PG&E does not intend to make the interest payment of approximately $21.6 million due on January 15, 2019, with respect to its outstanding 5.40% Senior Notes due January 15, 2040 (the “2040 Notes”). Under the indenture governing the 2040 Notes, PG&E has a 30-day grace period to make the interest payment before triggering an event of default.

Then a little farther down you get to the real reason:

PG&E believes that it currently could access, outside of a restructuring under Chapter 11, a significant amount of capital, but only in the form of secured indebtedness, using the Utility’s assets to secure such additional funding, or in more esoteric forms of alternative capital that would be relatively dilutive or expensive. The amount of any such additional secured indebtedness would be limited, however, by covenants applicable to the Utility’s outstanding securities and credit agreements (including limitations on permitted secured indebtedness and a maximum ratio of total consolidated indebtedness to total consolidated capitalization), and the amount of that additional secured indebtedness could be reduced by significant accounting accruals that the Utility may incur with respect to the Camp Fire. Nevertheless, PG&E could extend its liquidity for an extended period of time by using its assets to secure the issuance of additional capital or by accessing such forms of alternative capital. After a thorough review with management and financial and legal advisors, PG&E’s boards of directors have concluded, however, that issuing substantial amounts of secured indebtedness or accessing such forms of alternative capital to extend PG&E’s liquidity outside of a restructuring under Chapter 11 is not in the best interests of PG&E and its stakeholders, and would not address the fundamental issues and challenges PG&E faces, including:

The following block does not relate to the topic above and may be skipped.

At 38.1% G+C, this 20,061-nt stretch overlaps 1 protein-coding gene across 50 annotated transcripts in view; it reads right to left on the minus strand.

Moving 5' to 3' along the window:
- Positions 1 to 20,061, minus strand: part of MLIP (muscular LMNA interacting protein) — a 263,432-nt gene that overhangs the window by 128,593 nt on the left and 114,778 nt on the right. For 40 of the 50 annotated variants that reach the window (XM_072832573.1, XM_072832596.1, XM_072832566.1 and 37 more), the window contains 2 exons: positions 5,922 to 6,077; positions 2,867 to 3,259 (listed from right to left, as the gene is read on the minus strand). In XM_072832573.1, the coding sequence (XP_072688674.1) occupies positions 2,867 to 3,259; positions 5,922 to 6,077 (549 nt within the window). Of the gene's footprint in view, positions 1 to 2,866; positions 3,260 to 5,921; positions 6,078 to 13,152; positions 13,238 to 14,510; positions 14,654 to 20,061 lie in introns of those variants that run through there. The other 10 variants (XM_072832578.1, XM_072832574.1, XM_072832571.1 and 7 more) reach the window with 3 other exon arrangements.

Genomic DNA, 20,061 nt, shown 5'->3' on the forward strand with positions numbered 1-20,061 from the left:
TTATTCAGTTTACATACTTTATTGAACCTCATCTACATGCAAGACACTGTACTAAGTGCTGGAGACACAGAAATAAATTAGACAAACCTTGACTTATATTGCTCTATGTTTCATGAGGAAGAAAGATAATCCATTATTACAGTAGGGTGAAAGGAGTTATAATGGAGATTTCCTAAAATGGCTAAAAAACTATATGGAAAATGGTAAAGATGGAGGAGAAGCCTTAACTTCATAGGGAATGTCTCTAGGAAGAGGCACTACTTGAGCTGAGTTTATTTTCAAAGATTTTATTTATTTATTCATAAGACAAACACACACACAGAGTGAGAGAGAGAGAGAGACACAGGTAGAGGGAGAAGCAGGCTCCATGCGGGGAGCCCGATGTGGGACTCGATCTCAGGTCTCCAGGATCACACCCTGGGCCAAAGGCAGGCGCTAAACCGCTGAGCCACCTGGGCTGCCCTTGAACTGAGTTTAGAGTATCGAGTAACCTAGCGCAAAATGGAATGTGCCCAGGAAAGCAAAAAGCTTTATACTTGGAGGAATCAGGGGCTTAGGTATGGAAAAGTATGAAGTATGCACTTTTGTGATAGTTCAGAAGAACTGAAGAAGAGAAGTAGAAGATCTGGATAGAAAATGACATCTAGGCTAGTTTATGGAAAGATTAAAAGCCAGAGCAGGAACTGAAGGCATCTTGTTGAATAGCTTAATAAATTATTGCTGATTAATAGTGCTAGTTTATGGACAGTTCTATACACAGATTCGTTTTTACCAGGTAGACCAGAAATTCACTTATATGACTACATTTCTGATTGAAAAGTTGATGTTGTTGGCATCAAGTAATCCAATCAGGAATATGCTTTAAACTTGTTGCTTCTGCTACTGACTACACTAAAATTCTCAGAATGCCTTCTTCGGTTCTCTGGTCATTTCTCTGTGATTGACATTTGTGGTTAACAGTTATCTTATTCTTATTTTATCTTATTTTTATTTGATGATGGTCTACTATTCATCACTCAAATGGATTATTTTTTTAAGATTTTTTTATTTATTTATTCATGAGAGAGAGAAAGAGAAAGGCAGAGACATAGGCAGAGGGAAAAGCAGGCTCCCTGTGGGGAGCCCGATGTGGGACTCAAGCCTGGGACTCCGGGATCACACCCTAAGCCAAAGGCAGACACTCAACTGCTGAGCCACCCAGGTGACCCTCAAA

Basically the company is saying 'our credit is so bad right now that while we CAN secure new funding the terms would be terrible. In continuing on with terrible financing terms we'd probably breach agreements that exist in already existing debt which would cause that debt to be callable, then the domino effect of that would spiral us in to oblivion.'

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  • So the Camp Fire isn't the primary driver for bankruptcy? Even though that is how it is being talked about in the media. – Anthony Genovese Jan 15 '19 at 14:45
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    @AnthonyGenovese That's a misreading of the answer, I think. The first impact the Camp Fire liabilities are having is that people won't lend money to PG&E at the rates they previously would've been comfortable with, which means they can't borrow money to service their existing debts at a sustainable rate. – ceejayoz Jan 15 '19 at 15:53